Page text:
• pc: This is still the program counter, and it’s still an Int.
• i: This is a counter that’s incremented each time a symbolic value is created. Its value is used to uniquely name symbolic values. This will make more sense when we examine symStep for the Read instruction.
• mem The memory area, mapping 32-bit words to symbolic expressions.
• l:r:stack: The symbolic stack, with the first two entries bound to l and r.
• cs: The list of path constraints.

These are updated in the following way:

• pc: The program counter is incremented to the next instruction.
• i: No symbolic values are created, so this is not changed.
• mem: Add does not affect the memory area, and so this is unchanged.
• l:r:stack: The symbolic expression adding l and r is created (SAdd l r) and pushed onto the stack.
• cs: No path constraints are added, so this is unchanged.

Read is an interesting instruction because it introduces new symbolic values. Below is its implementation.

symStep (pc, i, mem, stack, cs) Read =
[(pc+1, i+1, mem, SAny i : stack, cs)]

Here i is used as an argument to SAny, which is the data type that represents symbolic values. The symbolic value, SAny i, is then pushed onto the stack to represent some arbitrary user input. i+1 is returned to keep the counter unique. And, of course, no actual I/O happens.

JmpIf is especially interesting because it is the only branching instruction. Below is its implementation.

symStep :: SymState -> Instr -> [SymState]
symStep (pc, i, mem, cond:SCon addr:stack, path) JmpIf =
-- Create multiple states, one for each branch of the condition.
[ (pc+1,           i, mem, stack, SNot cond : path)  -- False branch
, (wordToInt addr, i, mem, stack, cond      : path)] -- True branch

symStep (pc, i, mem, _:_:stack, path) JmpIf =
-- Do not explore the true branch if the destination address
-- is symbolic.
[(pc+1, i, mem, stack, path)]

There are several notable differences between this and Add or Read.

First, this instruction returns multiple new states, one for each branch. In the first case, where the condition is false, pc is incremented to the next instruction, and no jump occurs. In the case where the condition is true, pc is set to the jump destination.

Second, also notice that path, the path constraints, are updated. First the jump condition is popped off the stack and bound to cond. When exploring the true case, cond itself is added to the path constraints. When exploring the false case, its negation is added: SNot cond.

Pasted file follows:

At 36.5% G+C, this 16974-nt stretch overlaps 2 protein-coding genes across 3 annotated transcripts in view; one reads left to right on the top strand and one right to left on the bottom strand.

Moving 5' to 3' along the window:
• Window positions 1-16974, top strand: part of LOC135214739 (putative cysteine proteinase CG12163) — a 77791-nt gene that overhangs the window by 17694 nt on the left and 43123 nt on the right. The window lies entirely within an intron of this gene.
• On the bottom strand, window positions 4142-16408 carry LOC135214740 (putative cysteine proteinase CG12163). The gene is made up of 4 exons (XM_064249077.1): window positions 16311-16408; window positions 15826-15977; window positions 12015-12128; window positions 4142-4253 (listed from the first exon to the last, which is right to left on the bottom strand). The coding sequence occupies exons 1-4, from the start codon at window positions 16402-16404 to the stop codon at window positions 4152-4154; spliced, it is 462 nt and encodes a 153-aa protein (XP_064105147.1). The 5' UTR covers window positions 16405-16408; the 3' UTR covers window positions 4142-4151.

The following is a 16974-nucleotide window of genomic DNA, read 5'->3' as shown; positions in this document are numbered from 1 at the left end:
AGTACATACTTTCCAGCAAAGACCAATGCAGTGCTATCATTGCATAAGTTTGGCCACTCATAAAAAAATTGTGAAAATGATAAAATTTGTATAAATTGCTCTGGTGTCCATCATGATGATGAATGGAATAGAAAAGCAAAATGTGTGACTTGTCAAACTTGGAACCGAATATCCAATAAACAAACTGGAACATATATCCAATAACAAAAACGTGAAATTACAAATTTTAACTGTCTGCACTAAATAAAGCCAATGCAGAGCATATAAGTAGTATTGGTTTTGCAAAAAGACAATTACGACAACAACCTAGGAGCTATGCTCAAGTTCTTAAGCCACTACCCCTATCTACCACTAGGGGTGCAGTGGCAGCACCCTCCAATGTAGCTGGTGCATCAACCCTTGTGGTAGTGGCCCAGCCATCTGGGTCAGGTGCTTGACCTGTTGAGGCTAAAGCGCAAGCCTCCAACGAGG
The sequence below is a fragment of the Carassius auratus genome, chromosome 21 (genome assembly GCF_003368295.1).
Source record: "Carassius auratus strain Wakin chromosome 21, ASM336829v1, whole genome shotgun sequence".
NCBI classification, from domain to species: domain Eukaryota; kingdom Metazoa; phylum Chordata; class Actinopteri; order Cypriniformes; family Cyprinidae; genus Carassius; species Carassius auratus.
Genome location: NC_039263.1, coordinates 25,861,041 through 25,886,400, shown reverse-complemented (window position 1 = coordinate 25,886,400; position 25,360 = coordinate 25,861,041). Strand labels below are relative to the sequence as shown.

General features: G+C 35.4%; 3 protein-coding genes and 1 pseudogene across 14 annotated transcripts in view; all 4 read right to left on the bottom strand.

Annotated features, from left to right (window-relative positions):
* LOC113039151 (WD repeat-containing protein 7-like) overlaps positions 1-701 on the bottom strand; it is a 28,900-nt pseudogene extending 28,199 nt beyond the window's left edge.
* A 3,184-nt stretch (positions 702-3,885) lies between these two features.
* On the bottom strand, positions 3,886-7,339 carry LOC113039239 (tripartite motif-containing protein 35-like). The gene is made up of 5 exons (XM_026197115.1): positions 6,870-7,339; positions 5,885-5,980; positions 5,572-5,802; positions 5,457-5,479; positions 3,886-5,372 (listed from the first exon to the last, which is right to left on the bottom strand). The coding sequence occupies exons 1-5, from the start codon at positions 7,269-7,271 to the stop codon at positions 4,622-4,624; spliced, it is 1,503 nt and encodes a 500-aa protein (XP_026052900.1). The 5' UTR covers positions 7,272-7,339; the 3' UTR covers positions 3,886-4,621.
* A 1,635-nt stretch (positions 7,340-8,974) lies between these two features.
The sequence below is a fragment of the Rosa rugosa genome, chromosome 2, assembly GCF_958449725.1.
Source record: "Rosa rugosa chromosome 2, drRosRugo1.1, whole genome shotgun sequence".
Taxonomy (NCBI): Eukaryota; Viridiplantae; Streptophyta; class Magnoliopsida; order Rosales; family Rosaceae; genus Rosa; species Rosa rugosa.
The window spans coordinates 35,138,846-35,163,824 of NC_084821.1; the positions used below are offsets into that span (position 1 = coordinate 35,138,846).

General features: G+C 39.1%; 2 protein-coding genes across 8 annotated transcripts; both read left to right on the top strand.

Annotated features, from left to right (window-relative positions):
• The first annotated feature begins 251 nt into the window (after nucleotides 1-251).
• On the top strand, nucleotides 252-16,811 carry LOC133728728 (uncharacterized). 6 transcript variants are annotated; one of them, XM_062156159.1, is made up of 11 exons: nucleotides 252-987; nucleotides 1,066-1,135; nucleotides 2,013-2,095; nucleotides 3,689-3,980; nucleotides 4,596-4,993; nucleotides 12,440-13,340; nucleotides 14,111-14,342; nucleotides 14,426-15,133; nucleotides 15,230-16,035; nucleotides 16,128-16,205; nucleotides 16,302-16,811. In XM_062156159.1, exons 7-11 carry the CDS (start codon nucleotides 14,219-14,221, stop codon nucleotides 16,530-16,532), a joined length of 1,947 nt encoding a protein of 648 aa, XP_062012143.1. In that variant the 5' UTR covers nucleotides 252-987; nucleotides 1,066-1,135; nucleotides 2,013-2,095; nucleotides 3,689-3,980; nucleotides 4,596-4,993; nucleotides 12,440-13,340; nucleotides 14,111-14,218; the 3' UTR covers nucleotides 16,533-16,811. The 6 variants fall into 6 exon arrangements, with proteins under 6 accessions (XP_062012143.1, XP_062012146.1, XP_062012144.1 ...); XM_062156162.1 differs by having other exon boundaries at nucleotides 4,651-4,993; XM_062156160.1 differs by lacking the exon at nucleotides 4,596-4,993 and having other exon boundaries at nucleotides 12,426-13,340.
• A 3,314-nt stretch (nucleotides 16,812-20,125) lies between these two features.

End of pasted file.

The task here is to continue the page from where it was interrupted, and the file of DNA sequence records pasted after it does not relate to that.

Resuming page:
Finally, the true branch is only explored if the destination address is concrete (note the SCon addr pattern match in the arguments list). Why is this necessary? Consider what would happen if the address were not concrete. Suppose, for example, that the jump address were x, any 32-bit word. This would mean that the program could jump to any address at all. Exploring this many branches quickly becomes intractable, so a compromise is made and only branches with a concrete destination address are explored. This is a case of trading exhaustiveness for tractability. In order to make the analysis tractable, a compromise is made: some bugs may be missed. As you can imagine, coming up with intelligent ways of handling situations where exhaustiveness must be traded for tractability is an active area of research.

The Load and Store instructions suffer from a similar problem: symbolic values can flow into the address argument. If the destination address is any 32-bit word, then Store could store to any memory location at all. Similarly, it’s possible for Load to load from any memory location at all. There are many ways of handling this. One way is to treat it as a branching instruction where each possible address is one branch of the program. In other words, one branch loads from address 0, another branch loads from 1, and so on. This is the safest option in the sense that it’s exhaustive, but it quickly becomes intractable. Other techniques trade exhaustiveness for tractability, by only exploring some subset of possible addresses.

To keep the implementation simple, this analysis does something much dumber: it ignores instructions that store to a symbolic address. Alternatively, when asked to load from a symbolic address a generic symbolic value is loaded. Since it could be loaded from anywhere, it over approximates the possible values by making the result any 32-bit word.

What are the consequences of this? If instructions are ignored, symbolic execution might diverge entirely from the semantics of the real program, and end up both missing bugs that really exist, and flagging bugs that don’t really exist. For example, in the case where a symbolic value is used for Loads, the analysis might miss bugs where the actual memory address is empty.

Although real world symbolic execution engines use more sophisticated solutions for dealing with these situations, getting in the habit of thinking about these trade offs is worthwhile. A lot of research in this area is about coming up with better techniques for handling these cases, and carefully thinking about how it affects the analysis.

Below is the implementation of Store.

-- If storing to a concrete address, update the memory
-- area accordingly.
symStep (pc, i, mem, SCon addr:w:stack, cs) Store =
[(pc+1, i, M.insert addr w mem, stack, cs)]
-- If storing to a symbolic address, ignore the
-- instruction.
symStep (pc, i, mem, _:_:stack, cs) Store =
[(pc+1, i, mem, stack, cs)]

And the implementation of Load:

-- If loading from a concrete address, load the value
-- from the memory area.
symStep (pc, i, mem, SCon addr:stack, cs) Load =
case M.lookup addr mem of
Just w -> [(pc+1, i, mem, w:stack, cs)]
Nothing -> error "Nothing to Load at address."